Isn't Wolfie cute?  How could he do anything bad or do anything that would be annoying.  The breeder said that all he wanted to do was to give me love and happiness!

Well, that is a wonderful thought, but we are now Wolfie's parents and as such, have a large responsibility to Wolfie to make him feel safe, loved, and part of our pack.  Puppies have additional training requirements than dogs that are two and three years old.  This is the first of several training blogs that will discuss training that is unique to these super cute "bundles of canine joy".

Today we are going to talk about "socialization" for Wolfie.  Simply stated, this is the act of getting him used to the environment around him.  That environment is made up of people, cars, the market, the vet hospital, strangers, other animals, the vacuum cleaner, and on and on and on.  Since he is a puppy, all these things are new to him and could easily frighten him.  What we must do is to put him in a situation where he can learn that all these things are fine and he should feel safe around them.

First, let's look at a partial list of things to consider:
  • People with...
    • Canes
    • Crutches
    • Wheelchairs
    • Baby Stroller
    • Shopping cart
    • Luggage
  • People doing...
    • Jogging
    • Working
    • Limping
    • Driving
    • Swimming
  • Home Environment
    • Phone ringing
    • Doorbell
    • Vacuum Cleaner
    • Dish Washer
    • Hair Dryer
    • Repair people
    • Pool Man
  • Environments
    • Vet Clinic
    • Car
    • Kennel
    • Groomer
    • Pet Store
    • Crowds
    • School
  • Vehicles
    • Motorcycles
    • Trucks
    • Cars
    • Bicycles
  • Sounds
    • Thunder
    • Fireworks
    • Loud Noise
    • Siren
These are just a few people, places, and stuff that, as a puppy, will be new to Wolfie.  Depending on Wolfie's temperament, he may or may not need socialization with one or all of them.  Now, let's discuss how we socialize.  I will give you two examples:

Vacuum Cleaner:  One of you will have Wolfie at one end of the house on a leash with some toys and/or goodies.  Another person will have the vacuum cleaner at the other end of the house on a long extension cord.  Turn the vacuum cleaner on while distracting Wolfie by giving slight tugs on the leash and playing with toys.  As you see that Wolfie is calm and giving you focus, slowly (and I mean slowly) move the vacuum cleaner closer to Wolfie.  Constantly keep Wolfie's focus on you and watch that he is not becoming pensive or timid.  If he is, stop the exercise and start again tomorrow, always trying to get closer until the vacuum cleaner is moving around in the room with Wolfie.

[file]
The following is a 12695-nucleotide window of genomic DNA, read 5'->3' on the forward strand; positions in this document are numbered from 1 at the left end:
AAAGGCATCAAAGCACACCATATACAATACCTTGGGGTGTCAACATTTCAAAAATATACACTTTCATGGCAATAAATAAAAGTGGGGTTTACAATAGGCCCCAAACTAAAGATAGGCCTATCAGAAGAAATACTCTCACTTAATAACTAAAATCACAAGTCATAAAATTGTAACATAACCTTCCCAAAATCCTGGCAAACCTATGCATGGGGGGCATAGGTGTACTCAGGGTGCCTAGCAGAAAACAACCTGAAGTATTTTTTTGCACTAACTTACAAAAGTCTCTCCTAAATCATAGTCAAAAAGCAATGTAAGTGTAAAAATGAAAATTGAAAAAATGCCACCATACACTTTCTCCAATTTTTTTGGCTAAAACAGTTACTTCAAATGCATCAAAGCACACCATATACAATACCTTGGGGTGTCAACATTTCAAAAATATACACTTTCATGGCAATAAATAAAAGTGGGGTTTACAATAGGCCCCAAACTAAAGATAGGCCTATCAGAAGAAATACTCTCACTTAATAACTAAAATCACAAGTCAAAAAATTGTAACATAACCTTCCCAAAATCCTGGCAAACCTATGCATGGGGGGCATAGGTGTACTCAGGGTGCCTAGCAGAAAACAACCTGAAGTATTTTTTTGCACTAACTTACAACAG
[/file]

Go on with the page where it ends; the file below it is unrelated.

Car:  All we want to do is to make sure Wolfie is calm in the car.  We initially do this by having Wolfie sit in the car while it is in the driveway.  Have some toys and goodies for Wolfie while he and you are in the car.  Have the engine running and radio on. 

After a few days of this, back the car out of the driveway and drive around the block.  If this is going well, take Wolfie with you on longer trips to the store, school, park, etc.  If, at any time, he begins to become frightened, timid, or overly distracted, slow it down and back up one level.

Also, and this is very important, you must be sure that Wolfie is properly secured while in your car.  Get a harness for Wolfie.  When you put him in the car, take the seat belt and insert that through the harness, clicking it to secure the seat belt and Wolfie.  Wolfie can only ride in the back seat unless the passenger seat has a method to turn off the air bag.  Wolfie is never allowed to ride on your lap or in any manner that would allow him to stick any part of his body out the window.

Remember, the most important part of "socialization" is to get Wolfie used to the world around him at an early age.  Successfully accomplishing this will make him feel far safer and happier.  It will also make your life a lot easier.  For more information, please contact The Best Dog Trainers in South Florida.